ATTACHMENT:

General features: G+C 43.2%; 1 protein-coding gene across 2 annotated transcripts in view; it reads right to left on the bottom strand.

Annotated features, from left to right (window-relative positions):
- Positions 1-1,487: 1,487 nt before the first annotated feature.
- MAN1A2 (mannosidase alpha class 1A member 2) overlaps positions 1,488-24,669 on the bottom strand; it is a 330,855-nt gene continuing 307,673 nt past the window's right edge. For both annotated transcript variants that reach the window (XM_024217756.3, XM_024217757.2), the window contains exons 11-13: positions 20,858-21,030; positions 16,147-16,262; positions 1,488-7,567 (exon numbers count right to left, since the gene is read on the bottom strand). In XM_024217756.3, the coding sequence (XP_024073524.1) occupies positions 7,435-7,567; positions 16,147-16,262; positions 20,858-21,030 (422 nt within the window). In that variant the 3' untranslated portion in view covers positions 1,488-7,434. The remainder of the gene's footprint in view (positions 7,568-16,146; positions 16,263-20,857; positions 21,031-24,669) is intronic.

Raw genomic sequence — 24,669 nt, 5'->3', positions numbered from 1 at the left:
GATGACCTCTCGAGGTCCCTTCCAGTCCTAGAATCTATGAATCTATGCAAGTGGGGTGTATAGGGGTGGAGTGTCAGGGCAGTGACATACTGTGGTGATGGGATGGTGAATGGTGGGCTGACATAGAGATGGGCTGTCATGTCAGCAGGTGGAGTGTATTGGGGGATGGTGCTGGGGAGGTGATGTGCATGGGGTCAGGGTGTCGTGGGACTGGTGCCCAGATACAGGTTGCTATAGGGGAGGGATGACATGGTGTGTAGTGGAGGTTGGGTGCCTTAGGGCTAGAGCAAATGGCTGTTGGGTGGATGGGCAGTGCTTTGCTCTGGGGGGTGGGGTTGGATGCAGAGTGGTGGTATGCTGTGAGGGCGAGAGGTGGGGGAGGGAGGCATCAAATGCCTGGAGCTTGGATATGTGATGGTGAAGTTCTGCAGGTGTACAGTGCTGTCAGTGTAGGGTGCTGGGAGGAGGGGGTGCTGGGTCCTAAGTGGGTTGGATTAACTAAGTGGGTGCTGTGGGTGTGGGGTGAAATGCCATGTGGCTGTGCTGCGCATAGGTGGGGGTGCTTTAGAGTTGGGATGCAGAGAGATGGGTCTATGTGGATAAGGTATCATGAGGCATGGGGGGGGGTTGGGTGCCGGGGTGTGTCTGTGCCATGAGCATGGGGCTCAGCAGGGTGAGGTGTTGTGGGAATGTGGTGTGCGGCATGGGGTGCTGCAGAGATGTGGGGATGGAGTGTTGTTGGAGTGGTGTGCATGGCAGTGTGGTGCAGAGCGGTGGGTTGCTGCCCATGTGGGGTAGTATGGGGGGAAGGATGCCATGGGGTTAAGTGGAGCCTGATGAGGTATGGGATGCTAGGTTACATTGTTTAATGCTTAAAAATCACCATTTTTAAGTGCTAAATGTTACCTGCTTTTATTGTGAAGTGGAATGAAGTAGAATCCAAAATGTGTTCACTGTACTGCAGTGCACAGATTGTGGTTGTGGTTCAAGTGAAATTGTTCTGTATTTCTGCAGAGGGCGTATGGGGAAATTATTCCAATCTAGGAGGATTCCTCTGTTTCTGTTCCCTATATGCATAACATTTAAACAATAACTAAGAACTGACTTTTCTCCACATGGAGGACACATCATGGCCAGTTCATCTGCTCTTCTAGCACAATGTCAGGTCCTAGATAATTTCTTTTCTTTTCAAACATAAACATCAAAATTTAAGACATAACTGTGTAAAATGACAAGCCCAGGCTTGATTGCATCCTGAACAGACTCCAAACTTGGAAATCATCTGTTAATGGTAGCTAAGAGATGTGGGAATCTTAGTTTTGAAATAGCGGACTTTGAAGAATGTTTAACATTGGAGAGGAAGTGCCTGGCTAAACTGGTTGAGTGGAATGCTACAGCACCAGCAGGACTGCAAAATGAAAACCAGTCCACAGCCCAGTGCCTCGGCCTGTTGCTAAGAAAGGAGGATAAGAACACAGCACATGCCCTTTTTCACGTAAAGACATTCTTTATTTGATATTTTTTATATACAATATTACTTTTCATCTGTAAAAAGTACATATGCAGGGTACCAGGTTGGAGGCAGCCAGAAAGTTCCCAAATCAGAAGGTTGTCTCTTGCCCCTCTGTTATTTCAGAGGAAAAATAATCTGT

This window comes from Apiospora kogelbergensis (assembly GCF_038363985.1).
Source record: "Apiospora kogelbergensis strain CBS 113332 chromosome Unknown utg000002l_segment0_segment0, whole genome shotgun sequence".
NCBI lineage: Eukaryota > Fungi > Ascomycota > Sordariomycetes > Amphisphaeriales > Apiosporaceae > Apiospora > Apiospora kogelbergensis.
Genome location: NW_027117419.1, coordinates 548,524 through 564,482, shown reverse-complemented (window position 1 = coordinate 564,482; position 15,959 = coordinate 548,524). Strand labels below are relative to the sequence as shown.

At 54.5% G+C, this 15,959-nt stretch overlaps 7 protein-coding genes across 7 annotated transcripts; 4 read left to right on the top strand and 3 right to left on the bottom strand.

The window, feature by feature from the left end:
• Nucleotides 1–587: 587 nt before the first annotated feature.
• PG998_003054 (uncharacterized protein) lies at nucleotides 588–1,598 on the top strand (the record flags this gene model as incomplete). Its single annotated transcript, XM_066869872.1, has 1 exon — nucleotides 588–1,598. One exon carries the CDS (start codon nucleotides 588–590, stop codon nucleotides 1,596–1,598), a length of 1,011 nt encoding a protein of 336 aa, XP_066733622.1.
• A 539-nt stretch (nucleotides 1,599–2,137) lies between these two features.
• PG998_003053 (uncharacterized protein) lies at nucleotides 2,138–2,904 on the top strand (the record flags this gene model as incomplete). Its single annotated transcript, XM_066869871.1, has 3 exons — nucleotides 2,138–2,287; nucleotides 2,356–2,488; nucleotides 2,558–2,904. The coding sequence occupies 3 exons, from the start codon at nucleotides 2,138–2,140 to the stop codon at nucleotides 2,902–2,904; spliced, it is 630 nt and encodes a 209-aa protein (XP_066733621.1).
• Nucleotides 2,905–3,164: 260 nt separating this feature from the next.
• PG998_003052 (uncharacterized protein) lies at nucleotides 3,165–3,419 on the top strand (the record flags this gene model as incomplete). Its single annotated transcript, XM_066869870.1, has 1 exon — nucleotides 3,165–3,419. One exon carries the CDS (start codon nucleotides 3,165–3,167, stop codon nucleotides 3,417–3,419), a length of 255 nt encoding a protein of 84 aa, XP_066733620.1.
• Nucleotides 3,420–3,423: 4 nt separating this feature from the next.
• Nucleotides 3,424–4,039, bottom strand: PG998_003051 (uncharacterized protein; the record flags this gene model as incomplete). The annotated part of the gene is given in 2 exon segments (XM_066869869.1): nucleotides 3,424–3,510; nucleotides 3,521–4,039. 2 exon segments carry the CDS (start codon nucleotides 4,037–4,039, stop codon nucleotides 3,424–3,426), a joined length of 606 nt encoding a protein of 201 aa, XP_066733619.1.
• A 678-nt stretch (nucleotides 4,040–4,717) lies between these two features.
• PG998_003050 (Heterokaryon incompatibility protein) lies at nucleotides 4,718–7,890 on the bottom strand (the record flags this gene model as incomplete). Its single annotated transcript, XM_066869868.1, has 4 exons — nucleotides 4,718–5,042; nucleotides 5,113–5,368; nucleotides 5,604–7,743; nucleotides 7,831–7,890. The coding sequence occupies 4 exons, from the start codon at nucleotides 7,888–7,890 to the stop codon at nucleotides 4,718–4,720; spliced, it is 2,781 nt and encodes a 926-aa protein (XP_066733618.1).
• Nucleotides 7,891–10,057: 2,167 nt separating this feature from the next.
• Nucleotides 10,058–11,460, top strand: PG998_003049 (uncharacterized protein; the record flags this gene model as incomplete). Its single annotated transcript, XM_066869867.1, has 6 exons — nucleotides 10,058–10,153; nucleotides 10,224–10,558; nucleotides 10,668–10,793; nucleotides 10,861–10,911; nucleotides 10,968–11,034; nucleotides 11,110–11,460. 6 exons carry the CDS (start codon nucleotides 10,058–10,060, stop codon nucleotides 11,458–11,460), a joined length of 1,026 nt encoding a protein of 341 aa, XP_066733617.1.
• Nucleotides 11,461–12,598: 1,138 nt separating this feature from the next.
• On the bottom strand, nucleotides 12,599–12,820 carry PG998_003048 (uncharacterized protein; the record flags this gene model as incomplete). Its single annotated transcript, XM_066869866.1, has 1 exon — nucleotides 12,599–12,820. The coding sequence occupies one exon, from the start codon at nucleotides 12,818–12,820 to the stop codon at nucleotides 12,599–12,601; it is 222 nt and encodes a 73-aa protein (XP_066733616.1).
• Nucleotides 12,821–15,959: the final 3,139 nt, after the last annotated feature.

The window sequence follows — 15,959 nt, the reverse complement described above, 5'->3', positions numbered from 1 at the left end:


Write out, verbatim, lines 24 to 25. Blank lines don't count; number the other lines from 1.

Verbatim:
• Nucleotides 10,058–11,460, top strand: PG998_003049 (uncharacterized protein; the record flags this gene model as incomplete). Its single annotated transcript, XM_066869867.1, has 6 exons — nucleotides 10,058–10,153; nucleotides 10,224–10,558; nucleotides 10,668–10,793; nucleotides 10,861–10,911; nucleotides 10,968–11,034; nucleotides 11,110–11,460. 6 exons carry the CDS (start codon nucleotides 10,058–10,060, stop codon nucleotides 11,458–11,460), a joined length of 1,026 nt encoding a protein of 341 aa, XP_066733617.1.
• Nucleotides 11,461–12,598: 1,138 nt separating this feature from the next.